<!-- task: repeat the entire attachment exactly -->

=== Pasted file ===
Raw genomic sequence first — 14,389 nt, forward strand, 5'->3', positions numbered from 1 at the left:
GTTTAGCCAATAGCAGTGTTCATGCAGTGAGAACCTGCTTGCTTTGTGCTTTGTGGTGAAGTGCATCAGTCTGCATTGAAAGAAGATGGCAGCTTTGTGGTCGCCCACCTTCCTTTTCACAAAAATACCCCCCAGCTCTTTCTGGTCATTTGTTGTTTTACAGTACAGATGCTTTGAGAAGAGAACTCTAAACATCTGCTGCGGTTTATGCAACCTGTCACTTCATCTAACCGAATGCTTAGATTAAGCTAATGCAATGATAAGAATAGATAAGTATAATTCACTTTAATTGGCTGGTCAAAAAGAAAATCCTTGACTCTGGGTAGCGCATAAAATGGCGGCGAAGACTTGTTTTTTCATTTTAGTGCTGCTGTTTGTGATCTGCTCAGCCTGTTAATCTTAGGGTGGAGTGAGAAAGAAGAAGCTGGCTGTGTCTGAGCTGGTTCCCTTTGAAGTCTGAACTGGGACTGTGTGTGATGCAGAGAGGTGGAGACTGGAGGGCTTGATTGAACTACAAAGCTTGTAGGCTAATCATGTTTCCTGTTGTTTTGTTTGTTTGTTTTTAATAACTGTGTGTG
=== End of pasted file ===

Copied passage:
Raw genomic sequence first — 14,389 nt, forward strand, 5'->3', positions numbered from 1 at the left:
GTTTAGCCAATAGCAGTGTTCATGCAGTGAGAACCTGCTTGCTTTGTGCTTTGTGGTGAAGTGCATCAGTCTGCATTGAAAGAAGATGGCAGCTTTGTGGTCGCCCACCTTCCTTTTCACAAAAATACCCCCCAGCTCTTTCTGGTCATTTGTTGTTTTACAGTACAGATGCTTTGAGAAGAGAACTCTAAACATCTGCTGCGGTTTATGCAACCTGTCACTTCATCTAACCGAATGCTTAGATTAAGCTAATGCAATGATAAGAATAGATAAGTATAATTCACTTTAATTGGCTGGTCAAAAAGAAAATCCTTGACTCTGGGTAGCGCATAAAATGGCGGCGAAGACTTGTTTTTTCATTTTAGTGCTGCTGTTTGTGATCTGCTCAGCCTGTTAATCTTAGGGTGGAGTGAGAAAGAAGAAGCTGGCTGTGTCTGAGCTGGTTCCCTTTGAAGTCTGAACTGGGACTGTGTGTGATGCAGAGAGGTGGAGACTGGAGGGCTTGATTGAACTACAAAGCTTGTAGGCTAATCATGTTTCCTGTTGTTTTGTTTGTTTGTTTTTAATAACTGTGTGTG